Mitchell S. Jackson

The Residue Years

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The Residue Years Summary

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The Residue Years by Mitchell S. Jackson is an autobiographical novel set in Portland, Oregon in the late 1990s. The novel follows Champ and his mother, Grace, who struggle to survive and keep their family together with opposing relationships to crack-cocaine. Grace has just left rehab and hopes to avoid the drug at all costs, while eldest son, Champ, deals crack to make enough money to support his mother and two younger brothers so they can all stay off the streets. The novel is based on Jackson’s own life growing up as one of few black boys in predominantly white Portland, Oregon. He writes about the effect crack had on his mostly neglected neighborhood, and its impact on racial tensions, family, and identity.

The Residue Years alternates between the perspectives of the eldest son, Champ, and his mother, Grace, who has just left another of what appears to be an endless progression of court-ordered stints in rehab. When the book opens, Grace has just gotten out of her rehab program after receiving a felony conviction for possession of drugs. She has three sons – Champ, the eldest, is bright and wants to continue going to college but struggles to fight the appeal of the streets. Grace’s two younger sons, KJ and Canaan, split time between their mother, when she is not in jail, and their father Big Ken.

Before her first felony conviction, Grace was working in corporate jobs, making enough money to support her three kids and give them a comfortable life – though they still lived in a neighborhood with a, perhaps uncomfortable, proximity to the more dangerous elements of life in 1990s Portland. However, after this period in rehab, Grace can no longer get the jobs she could before. She starts applying for menial jobs with low pay in retail and food service and eventually, ends up working at a fast food restaurant. Knowing that if she spends any time with her old friends she will use again, Grace tries to dedicate all her time to work, her children, and her church, which she uses to keep herself afloat despite the struggle to remain sober.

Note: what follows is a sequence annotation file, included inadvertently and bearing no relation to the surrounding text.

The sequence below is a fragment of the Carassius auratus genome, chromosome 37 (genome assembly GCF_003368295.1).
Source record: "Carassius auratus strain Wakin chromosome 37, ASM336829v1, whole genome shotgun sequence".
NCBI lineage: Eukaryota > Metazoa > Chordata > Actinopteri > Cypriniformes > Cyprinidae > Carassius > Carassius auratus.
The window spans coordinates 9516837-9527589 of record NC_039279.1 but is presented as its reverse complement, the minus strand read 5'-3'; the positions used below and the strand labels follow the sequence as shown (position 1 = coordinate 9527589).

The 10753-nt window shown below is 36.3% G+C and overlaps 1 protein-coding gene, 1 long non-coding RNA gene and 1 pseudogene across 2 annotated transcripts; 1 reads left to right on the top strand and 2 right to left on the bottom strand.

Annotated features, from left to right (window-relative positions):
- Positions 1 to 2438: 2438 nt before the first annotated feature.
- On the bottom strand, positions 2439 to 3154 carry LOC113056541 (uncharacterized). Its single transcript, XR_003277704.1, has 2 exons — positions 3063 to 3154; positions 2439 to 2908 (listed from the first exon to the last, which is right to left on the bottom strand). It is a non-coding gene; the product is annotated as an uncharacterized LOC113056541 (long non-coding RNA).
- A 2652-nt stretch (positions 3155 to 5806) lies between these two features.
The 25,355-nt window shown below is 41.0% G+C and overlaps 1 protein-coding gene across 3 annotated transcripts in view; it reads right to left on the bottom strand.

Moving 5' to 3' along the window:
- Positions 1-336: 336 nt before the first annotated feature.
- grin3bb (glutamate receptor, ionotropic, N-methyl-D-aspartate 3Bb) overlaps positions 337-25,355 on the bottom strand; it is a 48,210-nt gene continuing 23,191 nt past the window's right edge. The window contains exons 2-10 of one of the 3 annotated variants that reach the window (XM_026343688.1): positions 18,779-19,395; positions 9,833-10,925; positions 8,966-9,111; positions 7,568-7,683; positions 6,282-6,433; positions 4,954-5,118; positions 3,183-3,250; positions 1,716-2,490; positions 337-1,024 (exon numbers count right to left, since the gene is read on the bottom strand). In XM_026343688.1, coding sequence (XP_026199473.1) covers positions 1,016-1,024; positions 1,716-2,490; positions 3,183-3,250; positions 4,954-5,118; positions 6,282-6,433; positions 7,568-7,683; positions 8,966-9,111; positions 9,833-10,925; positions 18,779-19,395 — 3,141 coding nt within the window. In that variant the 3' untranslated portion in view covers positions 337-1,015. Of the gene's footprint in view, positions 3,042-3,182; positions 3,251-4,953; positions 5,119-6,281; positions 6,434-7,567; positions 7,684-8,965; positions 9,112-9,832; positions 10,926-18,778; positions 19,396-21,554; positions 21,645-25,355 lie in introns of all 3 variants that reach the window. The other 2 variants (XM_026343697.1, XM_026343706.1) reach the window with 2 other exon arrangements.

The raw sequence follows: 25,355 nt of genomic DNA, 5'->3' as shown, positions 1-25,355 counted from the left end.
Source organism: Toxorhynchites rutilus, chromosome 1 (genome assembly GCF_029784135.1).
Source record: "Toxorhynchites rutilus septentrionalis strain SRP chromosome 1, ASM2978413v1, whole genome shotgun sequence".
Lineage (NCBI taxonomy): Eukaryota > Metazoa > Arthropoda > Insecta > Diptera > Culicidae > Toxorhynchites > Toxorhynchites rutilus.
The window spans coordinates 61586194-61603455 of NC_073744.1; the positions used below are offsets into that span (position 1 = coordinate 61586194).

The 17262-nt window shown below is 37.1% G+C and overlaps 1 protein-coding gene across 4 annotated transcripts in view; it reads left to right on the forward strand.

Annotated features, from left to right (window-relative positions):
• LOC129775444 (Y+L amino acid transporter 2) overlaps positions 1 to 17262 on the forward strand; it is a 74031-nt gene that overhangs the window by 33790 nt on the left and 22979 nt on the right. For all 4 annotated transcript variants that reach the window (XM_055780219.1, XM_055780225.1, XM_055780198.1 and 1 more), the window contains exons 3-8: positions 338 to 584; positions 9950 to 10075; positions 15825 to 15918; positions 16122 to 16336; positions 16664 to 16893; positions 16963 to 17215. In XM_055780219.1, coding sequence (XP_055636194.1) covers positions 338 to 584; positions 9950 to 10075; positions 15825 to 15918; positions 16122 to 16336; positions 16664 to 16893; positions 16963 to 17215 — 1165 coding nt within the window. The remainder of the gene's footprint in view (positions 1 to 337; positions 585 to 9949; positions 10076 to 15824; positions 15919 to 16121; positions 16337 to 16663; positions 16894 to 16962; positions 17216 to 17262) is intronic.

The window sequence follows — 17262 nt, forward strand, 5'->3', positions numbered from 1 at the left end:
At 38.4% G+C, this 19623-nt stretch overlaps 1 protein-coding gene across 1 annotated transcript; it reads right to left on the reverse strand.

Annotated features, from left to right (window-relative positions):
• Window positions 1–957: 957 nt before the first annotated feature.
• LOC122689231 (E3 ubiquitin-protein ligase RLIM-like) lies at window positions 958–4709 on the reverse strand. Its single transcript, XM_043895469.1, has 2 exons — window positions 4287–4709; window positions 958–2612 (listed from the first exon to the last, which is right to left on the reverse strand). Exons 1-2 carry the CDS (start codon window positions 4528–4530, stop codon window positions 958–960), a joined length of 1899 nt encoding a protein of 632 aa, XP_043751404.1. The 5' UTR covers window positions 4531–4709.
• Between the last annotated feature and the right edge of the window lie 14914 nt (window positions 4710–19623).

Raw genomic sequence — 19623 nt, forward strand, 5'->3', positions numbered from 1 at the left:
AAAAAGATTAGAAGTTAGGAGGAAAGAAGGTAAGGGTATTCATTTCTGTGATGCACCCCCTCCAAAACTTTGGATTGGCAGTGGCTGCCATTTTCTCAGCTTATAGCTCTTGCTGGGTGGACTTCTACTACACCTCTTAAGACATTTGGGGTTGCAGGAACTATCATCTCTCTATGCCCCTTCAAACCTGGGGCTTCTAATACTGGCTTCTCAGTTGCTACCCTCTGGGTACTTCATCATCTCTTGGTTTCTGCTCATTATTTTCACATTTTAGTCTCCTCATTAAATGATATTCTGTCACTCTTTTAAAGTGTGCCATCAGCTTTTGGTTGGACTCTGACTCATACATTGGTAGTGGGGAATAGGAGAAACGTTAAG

Meanwhile, Champ has a number of problems that his mother doesn’t know about. Champ is incredibly intelligent and has some college under his belt, but after watching his mother struggle to support is brothers, Champ decides its time for him to take to the streets to make some money for them. On top of that, Champ’s girlfriend, Kim, is pregnant – not that it stops him from cheating on her with other women – and he feels a need to provide. The only way Champ has ever known how to make money with his background is selling. Ironically, peddling the same drug that has ruined his mother’s life, Champ is determined to give his family the wealth and comfort he believes they deserve. He attends class during the day and wanders the streets at night, where police officers question his frequent streetwalking.

Problems arise when Big Ken, the father of Grace’s two younger sons KJ and Canaan, decides to take Grace to court to demand sole custody of their children. Big Ken has plenty of evidence that Grace is an unfit mother, after dozens of stints in rehab and the county jail. At the thought of losing her two boys and the only part of her life worth saving, Grace gives up and starts using again, eventually selling her body to make enough money to feed her family and pay for her drug habit.

The novel comes to a close as Champ drives his mother away from an appointment with a regular client – Champ is aware that his mother is using and that she is selling herself to get what she needs. The police pull their car over and find marijuana in the car, and both Champ and Grace find themselves stuck again in what appears to be a never-ending cycle of drugs and punishment, with no hope of a way out.

Mitchell S. Jackson is an American writer from Portland, Oregon who currently lives in New York City. He has written The Residue Years, Oversoul: Stories and Essays, and Head Down, Palm Up: Fictions and Autobiographies. Interested in autobiographical novels, he considers The Residue Years a meditation and reflection on what it was like growing up black in the Pacific Northwest in the 1990s. The Residue Years won a Whiting Award, an Ernest J. Gaines Award for Literary Excellence, and was a finalist for the PEN/Hemingway Award, Flaherty-Dunnan First Novel Prize, and the Hurston/Wright Legacy Award.